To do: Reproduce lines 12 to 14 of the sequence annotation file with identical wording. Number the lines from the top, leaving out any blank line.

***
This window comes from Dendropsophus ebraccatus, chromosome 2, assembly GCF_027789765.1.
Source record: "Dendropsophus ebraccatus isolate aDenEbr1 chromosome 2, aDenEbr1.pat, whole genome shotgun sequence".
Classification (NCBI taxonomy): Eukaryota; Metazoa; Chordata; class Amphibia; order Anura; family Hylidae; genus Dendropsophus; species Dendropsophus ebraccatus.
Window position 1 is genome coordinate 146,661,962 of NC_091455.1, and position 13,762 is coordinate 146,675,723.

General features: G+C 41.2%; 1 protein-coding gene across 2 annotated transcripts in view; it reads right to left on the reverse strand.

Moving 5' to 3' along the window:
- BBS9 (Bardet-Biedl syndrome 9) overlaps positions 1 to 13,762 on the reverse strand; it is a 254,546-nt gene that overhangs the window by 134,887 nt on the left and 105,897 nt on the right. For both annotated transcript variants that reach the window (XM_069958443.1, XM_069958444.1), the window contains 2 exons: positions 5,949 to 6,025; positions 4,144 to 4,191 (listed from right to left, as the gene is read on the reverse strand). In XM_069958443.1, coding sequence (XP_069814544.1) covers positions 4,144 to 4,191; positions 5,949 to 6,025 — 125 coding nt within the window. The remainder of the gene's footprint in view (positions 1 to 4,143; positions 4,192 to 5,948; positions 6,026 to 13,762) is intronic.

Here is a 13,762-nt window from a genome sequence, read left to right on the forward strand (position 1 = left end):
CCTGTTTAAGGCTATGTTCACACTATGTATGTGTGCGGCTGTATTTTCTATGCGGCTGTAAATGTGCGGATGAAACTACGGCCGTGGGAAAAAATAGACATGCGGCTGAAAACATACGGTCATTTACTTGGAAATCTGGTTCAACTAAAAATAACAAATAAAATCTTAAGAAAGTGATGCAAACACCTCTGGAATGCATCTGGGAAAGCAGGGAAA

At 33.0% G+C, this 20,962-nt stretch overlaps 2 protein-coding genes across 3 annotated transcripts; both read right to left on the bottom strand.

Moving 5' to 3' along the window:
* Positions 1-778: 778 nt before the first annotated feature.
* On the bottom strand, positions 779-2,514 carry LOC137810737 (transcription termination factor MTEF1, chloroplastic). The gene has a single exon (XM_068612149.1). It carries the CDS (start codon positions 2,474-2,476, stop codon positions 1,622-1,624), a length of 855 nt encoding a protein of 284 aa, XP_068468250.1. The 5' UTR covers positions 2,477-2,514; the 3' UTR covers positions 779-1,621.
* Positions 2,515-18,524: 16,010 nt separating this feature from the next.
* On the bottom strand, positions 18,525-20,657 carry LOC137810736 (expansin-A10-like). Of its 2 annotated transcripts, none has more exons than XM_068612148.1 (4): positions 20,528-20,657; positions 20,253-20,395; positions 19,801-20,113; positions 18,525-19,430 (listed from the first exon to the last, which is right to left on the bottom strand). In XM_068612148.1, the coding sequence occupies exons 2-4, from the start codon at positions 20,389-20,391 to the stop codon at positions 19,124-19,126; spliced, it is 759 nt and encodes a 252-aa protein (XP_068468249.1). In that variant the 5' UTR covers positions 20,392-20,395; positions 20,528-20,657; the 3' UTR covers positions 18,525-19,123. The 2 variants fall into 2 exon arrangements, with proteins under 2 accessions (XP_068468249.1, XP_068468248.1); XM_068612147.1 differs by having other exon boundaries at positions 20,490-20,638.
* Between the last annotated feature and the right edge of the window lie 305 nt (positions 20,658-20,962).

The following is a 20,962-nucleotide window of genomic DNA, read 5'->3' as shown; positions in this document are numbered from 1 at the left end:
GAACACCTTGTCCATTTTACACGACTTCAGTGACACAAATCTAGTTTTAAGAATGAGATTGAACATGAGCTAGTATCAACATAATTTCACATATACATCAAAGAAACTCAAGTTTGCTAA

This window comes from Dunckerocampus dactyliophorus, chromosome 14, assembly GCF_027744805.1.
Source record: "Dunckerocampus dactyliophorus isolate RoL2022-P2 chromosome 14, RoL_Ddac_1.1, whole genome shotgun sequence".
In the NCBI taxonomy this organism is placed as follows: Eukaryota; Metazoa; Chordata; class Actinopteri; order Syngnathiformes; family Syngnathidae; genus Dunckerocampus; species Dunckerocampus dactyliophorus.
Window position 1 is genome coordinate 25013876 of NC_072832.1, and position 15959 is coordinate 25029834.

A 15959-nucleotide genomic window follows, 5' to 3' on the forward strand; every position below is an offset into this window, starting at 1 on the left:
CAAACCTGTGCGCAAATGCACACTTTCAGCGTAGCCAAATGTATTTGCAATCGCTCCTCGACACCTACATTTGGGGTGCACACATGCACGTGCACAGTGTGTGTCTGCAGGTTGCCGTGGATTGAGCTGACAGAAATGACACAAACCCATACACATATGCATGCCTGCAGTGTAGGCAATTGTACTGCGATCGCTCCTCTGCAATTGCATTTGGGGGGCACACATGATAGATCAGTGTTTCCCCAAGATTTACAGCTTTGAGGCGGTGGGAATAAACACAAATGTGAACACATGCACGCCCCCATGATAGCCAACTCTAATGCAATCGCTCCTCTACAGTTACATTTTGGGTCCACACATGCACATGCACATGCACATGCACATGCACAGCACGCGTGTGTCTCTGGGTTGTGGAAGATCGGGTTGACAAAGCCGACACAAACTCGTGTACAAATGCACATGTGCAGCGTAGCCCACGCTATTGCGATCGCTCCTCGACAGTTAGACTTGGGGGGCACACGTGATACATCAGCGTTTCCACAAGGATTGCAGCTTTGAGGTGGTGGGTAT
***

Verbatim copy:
* Positions 1-778: 778 nt before the first annotated feature.
* On the bottom strand, positions 779-2,514 carry LOC137810737 (transcription termination factor MTEF1, chloroplastic). The gene has a single exon (XM_068612149.1). It carries the CDS (start codon positions 2,474-2,476, stop codon positions 1,622-1,624), a length of 855 nt encoding a protein of 284 aa, XP_068468250.1. The 5' UTR covers positions 2,477-2,514; the 3' UTR covers positions 779-1,621.
* Positions 2,515-18,524: 16,010 nt separating this feature from the next.